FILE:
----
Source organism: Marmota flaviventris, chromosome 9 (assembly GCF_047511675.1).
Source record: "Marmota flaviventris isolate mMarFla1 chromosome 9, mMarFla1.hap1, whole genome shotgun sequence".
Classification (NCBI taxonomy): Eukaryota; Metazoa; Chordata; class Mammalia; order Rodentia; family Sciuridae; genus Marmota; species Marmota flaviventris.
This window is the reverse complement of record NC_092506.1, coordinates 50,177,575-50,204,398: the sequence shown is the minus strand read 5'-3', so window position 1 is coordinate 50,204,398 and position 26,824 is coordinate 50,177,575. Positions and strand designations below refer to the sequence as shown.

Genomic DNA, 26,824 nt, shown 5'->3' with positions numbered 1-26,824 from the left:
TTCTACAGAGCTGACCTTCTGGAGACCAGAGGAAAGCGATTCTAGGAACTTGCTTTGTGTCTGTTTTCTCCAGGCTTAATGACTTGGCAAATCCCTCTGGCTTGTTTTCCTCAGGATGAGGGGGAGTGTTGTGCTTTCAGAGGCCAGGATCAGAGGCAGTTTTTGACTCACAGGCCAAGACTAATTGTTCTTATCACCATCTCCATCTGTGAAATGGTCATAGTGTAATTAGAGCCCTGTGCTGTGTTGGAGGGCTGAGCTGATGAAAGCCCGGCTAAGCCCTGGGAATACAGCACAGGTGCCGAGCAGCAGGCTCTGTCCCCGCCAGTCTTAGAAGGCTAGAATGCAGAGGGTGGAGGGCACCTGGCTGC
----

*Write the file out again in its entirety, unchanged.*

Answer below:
Source organism: Marmota flaviventris, chromosome 9 (assembly GCF_047511675.1).
Source record: "Marmota flaviventris isolate mMarFla1 chromosome 9, mMarFla1.hap1, whole genome shotgun sequence".
Classification (NCBI taxonomy): Eukaryota; Metazoa; Chordata; class Mammalia; order Rodentia; family Sciuridae; genus Marmota; species Marmota flaviventris.
This window is the reverse complement of record NC_092506.1, coordinates 50,177,575-50,204,398: the sequence shown is the minus strand read 5'-3', so window position 1 is coordinate 50,204,398 and position 26,824 is coordinate 50,177,575. Positions and strand designations below refer to the sequence as shown.

Genomic DNA, 26,824 nt, shown 5'->3' with positions numbered 1-26,824 from the left:
TTCTACAGAGCTGACCTTCTGGAGACCAGAGGAAAGCGATTCTAGGAACTTGCTTTGTGTCTGTTTTCTCCAGGCTTAATGACTTGGCAAATCCCTCTGGCTTGTTTTCCTCAGGATGAGGGGGAGTGTTGTGCTTTCAGAGGCCAGGATCAGAGGCAGTTTTTGACTCACAGGCCAAGACTAATTGTTCTTATCACCATCTCCATCTGTGAAATGGTCATAGTGTAATTAGAGCCCTGTGCTGTGTTGGAGGGCTGAGCTGATGAAAGCCCGGCTAAGCCCTGGGAATACAGCACAGGTGCCGAGCAGCAGGCTCTGTCCCCGCCAGTCTTAGAAGGCTAGAATGCAGAGGGTGGAGGGCACCTGGCTGC